Category Archives: Step by Step with Pictures

Nectarine Pie [Recipe]

Summertime… What does it mean to you? For me, summer is never complete without a peach pie. This year I experimented with nectarines in place of peaches. We tried out a nectarine and blackberry pie with an all butter crust.

Nectarine and Blackberry Pie with an All Butter Crust

Nothing beats a ripe nectarine for snacking, standing over the sink, letting the juice drip down your hands. But baking? My interest was piqued when I heard they can be baked without peeling, which can be tedious when preparing peaches. The Little Birds and I picked up extra sweet Carmen Miranda nectarines from a local farm at Specialty Produce.

Nectarines for Pie

My four-and-a-half-year-old loves baking and she helped with every step. She even took this picture of me and the pie dough. Here I am shaping half of the dough into a disc before chilling it in the refrigerator for half an hour.

All butter pie crust for nectarines and berries

These nectarines were so sweet there was no need to add any sugar. In fact, I added a splash of lemon juice to try to cut the sweetness. Because they were ripe and juicy, I added a little tapioca flour to thicken up the filling. You could use flour or cornstarch, but I think they leave a starchy taste. This recipe has zero added sugar, unless you want an optional sprinkle of a pinch of turbinado sugar on the top crust.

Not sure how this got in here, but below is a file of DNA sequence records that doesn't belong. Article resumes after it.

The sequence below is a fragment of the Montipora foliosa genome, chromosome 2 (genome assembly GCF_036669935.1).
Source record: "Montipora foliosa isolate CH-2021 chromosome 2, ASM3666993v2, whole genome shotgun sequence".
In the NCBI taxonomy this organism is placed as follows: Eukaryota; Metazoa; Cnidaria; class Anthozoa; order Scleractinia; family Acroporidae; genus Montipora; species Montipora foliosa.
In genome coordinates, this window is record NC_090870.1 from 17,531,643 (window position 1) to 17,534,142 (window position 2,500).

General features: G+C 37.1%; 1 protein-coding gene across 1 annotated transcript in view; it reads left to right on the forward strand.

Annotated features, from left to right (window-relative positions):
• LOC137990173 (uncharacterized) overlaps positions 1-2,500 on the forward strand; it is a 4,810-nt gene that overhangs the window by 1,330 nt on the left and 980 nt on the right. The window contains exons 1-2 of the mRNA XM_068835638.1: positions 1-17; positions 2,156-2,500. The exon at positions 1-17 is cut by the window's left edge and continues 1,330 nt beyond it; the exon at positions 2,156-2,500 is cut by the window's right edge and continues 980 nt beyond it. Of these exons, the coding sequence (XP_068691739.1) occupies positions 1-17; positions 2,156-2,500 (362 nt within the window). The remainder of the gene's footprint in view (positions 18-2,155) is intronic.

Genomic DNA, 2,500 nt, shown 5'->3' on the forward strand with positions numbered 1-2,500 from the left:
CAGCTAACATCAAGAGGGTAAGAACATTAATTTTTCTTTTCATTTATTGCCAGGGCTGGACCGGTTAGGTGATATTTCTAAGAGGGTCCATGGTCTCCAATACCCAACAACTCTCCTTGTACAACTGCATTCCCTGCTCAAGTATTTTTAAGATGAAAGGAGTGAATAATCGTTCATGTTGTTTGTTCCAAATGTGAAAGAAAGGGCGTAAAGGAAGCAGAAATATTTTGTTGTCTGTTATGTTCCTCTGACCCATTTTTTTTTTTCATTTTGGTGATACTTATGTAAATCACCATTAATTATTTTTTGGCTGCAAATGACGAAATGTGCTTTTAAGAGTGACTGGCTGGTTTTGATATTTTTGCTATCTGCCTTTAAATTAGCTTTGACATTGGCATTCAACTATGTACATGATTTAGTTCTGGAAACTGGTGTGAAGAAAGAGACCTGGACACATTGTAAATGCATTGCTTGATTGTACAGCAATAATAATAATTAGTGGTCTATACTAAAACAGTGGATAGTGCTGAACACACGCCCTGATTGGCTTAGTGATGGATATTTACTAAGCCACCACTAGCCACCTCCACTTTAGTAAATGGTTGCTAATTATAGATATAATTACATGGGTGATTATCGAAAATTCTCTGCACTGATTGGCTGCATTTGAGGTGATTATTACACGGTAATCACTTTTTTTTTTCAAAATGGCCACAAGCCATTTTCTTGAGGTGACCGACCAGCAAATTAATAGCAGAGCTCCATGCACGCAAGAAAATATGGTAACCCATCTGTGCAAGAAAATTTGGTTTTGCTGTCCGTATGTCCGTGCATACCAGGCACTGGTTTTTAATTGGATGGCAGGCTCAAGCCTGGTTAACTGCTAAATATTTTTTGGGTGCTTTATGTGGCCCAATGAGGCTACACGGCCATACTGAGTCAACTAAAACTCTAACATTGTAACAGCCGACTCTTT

Carmen Miranda Nectarines are super sweet and juicy

We love eating sweet, fresh summer fruit simply. But a pie is one way to celebrate the fruit and make it the star.

Fresh blackberries for pie

Peach vs. Nectarine Pie?

Nectarine Pie - 5

And the verdict? These nectarines almost reminded me more of baked plums than baked peaches. I liked the bit of pink the skin gave the fruit, and didn’t mind the texture of the skin one bit.  But as far as being easier to prep than peaches… I had a hard time cutting the nectarines off the pit. The don’t fall off the pit nicely like peach slices. Then I figured out the trick of cutting them squarely.

Egg white brushed inside the pie crust can help prevent it from getting soggy from a juicy filling

Here is another trick for you: if you brush a little bit of beaten egg white on to the bottom crust, it can help prevent a juicy filling from getting the bottom crust too soggy. Cracking an egg, beating the egg, and brushing it on are all great jobs for kids!

Lattice top for a Nectarine Pie A lattice top is pretty classic for a peach or nectarine pie. I rolled out the second half of my crust recipe and used a ravioli cutter to slice strips with a fluted edge. Use the longer strips in the middle and the shorter pieces on the edges, and weave over and under. Can you tell in this photo where I messed up the pattern?